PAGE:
It is an object of the present invention to produce a suspension for suspending a turbine engine in an aircraft structure that is both of the statically determinate type and incorporates a flexible vibration isolating element, it being necessary for the assembly to remain as compact as possible.

According to the invention, the suspension for suspending a turbine engine from the structure of an aircraft, comprising a beam with a first element accepting means of attachment to said structure and a second element accepting means of attachment to the turbine engine, is one wherein the beam comprises at least a first plate and a second plate, which plates are intended to be positioned transversely with respect to the axis of the engine and joined together by a layer of a flexible and damping material, such as an elastomer, the first plate being secured to the first element and the other plate to the second element.

By virtue of the solution of the invention, the vibration damping means is incorporated into the structure of the beam thus constituting an assembly that is compact in heightwise direction, is of a simple structure, and is statically determinate.

Patent EP 257665 is known and in one particular embodiment, depicted in FIGS. 19 to 22 and in particular in FIG. 22, describes a suspension comprising four vibration isolators consisting of mutually parallel plates joined together by a layer of elastomer and directed vertically parallel to the engine axis. The objective is to use the shearing of the elastomer to damp out vibrations traveling in the vertical plane. This arrangement of the isolators allows the suspension to remain relatively rigid in the plane perpendicular to the engine axis with respect to transverse loads and rotational torque. The solution of the invention differs from this prior art in that all vibrations directed in the transverse plane are damped out with the possibility of creating a maximum active surface area corresponding to the entire surface area of the plates that form the beam, while at the same time remaining very compact in the heightwise direction.

According to another feature, the beam comprises a plurality of mutually parallel plates joined together by the bonding of layers of elastomer, the plates being secured to the first element and to the second element alternately.

The term plurality means that the assembly comprises at least three plates, a central plate connected to one element, and two plates, one on either side thereof, and connected to the other element. The choice of the number of plates is determined by the space available in which to house the assembly, by the damping characteristics that are to be obtained and also by production constraints. In particular, for the same amount of space occupied, manufacture is adapted in such a way as to obtain the highest possible number of layers of elastomer and of plates. If, on the other hand, there is no limit on the amount of space available, then a solution with an optimum cost of manufacture for a maximum number of elements will be sought.

The plates according to one advantageous embodiment may be produced independently and bolted together.

According to another feature, the plates have passing through them at least one rod parallel to the axis of the engine, a clearance being left between the plates and the rod. Thus, the rod transmits load perpendicular to the engine axis when the first plates have shifted relative to the second plates. The beam comprises one or two rods. This or these two rods react load, particularly if a damping element should fail or in the event of a substantial shifting. In fact, just one rod is provided when the suspension has no means of reacting load associated with engine torque about the engine axis, these loads being reacted by another suspension.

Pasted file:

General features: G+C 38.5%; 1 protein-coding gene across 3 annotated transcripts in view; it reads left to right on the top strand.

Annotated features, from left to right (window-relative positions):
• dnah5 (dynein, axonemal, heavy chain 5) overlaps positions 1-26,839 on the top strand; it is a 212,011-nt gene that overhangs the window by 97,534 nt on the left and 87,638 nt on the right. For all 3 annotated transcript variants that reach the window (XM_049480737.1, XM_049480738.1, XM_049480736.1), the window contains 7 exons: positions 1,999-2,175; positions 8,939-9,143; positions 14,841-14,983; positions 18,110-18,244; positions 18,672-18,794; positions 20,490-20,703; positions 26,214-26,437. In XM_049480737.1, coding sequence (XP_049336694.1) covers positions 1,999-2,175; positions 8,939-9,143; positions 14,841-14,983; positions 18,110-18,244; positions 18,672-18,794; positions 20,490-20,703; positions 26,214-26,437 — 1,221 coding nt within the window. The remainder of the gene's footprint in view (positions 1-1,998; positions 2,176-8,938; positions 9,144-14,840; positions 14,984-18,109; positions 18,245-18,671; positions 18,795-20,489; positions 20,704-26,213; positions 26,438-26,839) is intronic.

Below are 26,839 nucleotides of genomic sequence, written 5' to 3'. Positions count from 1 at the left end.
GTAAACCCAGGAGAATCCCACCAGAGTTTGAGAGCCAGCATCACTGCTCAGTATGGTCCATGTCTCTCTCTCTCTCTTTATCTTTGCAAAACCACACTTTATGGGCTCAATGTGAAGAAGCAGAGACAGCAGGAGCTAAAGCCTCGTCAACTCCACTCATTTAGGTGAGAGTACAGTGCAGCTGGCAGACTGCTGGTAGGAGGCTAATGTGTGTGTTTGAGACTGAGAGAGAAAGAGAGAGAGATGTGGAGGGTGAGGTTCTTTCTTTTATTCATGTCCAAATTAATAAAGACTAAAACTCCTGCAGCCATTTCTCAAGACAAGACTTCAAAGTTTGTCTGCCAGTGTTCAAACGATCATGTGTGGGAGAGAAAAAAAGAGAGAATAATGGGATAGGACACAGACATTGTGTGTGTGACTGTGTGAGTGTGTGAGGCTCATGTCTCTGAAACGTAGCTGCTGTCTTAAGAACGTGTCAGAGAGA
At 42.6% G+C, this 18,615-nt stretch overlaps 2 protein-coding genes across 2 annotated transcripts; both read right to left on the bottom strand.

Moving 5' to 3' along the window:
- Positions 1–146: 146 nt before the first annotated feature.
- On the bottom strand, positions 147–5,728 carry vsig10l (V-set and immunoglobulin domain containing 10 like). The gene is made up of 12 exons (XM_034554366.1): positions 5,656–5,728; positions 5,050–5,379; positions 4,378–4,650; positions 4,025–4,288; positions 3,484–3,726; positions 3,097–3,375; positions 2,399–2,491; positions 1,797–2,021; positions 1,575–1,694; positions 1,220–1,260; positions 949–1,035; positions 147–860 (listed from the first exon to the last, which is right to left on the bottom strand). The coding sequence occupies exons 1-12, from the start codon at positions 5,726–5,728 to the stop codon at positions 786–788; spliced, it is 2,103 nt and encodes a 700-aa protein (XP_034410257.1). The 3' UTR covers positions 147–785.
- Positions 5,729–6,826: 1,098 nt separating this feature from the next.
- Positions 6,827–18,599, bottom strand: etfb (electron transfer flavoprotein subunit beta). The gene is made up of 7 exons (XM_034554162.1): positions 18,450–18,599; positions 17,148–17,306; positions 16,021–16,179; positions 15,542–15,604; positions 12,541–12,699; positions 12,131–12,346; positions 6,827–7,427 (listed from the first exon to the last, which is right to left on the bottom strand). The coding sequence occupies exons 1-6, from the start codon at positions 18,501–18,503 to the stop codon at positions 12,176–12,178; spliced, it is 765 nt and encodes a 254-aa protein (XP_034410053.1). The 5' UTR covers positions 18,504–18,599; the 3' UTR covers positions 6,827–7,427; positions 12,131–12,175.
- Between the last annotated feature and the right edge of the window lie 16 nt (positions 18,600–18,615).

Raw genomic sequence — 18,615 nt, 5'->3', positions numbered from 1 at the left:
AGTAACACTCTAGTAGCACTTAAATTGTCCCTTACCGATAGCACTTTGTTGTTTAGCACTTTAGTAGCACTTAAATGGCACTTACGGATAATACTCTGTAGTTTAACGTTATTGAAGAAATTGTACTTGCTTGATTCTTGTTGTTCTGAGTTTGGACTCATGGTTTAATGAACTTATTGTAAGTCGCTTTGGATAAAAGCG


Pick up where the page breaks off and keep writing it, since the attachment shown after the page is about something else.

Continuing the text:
This way of isolating vibrations is particularly well suited to a suspension of the statically determinate type in which the means of attachment to the turbine engine comprises at least one link rod articulated by a ball joint connection to the second element of the beam. In general, the suspension comprises two link rods for reacting transverse load and one link rod, as appropriate, for reacting torque.

According to another feature, the layer of elastomer between two adjacent plates is prestressed. This arrangement allows the elastomeric material never to work in depression.

BRIEF DESCRIPTION OF THE DRAWINGS

One nonlimiting embodiment of the invention will now be described with reference to the attached drawings in which:

FIG. 1 depicts a suspension according to the invention viewed in perspective;

FIG. 2 is a section on II-II of the suspension of FIG. 1;

FIG. 3 is a section on III-III of the suspension of FIG. 1;

FIG. 4 shows an assembly of first plates constituting part of the suspension in FIG. 1; and

FIG. 5 shows an assembly of second plates constituting the complementary part of the suspension of FIG. 1.

DESCRIPTION OF THE PREFERRED EMBODIMENT

FIG. 1 shows a depiction in isometric projection of a suspension according to the invention and which constitutes one of the means of attaching a turbine engine to the structure of an aircraft. The turbine engine is a turbojet or turboprop engine. It is attached for example to the underside of an airplane wing using a pylon. However, the invention applies to the attachment to any element of the structure, including the fuselage, in which case the suspension is usually not vertical but horizontal for a lateral attachment.

The suspension comprises a beam 1 with a first element which allows for attachment to the structure of the aircraft. The first element in this example consists of an upper platform 2 of rectangular or square shape pierced with holes 21 via which the platform is attached to the structure of the aircraft. The platform is attached to the structure by attachment means, not visible, such as bolts slipped into the holes 21. A central stud 23 secured to the platform cooperates with the structure of the aircraft and reacts shear loads between the suspension and the structure.

The beam is of elongate overall shape. It is positioned crossways with respect to the axis of the engine. This is the axis OX on the frame of reference associated with FIG. 1. The axis OZ is the vertical axis and the axis OY is the transverse axis. It comprises a second element that accepts means of attachment to the turbine engine. This second element here consists of the three arms 3, 4 and 5 which extend downward away from the platform 2. Each of the arms has a transverse slot open downward and has passing axially through it a spindle 31, 41 and 51 supporting a link rod 6, 7 and 8 respectively. The link rods are articulated to their spindle by a ball joint connection. This connection allows the link rod to pivot about the spindle 31, 41 and 51 and also in the other two directions, within the limits set by the clearance left between the link rod and the slot that accommodates it.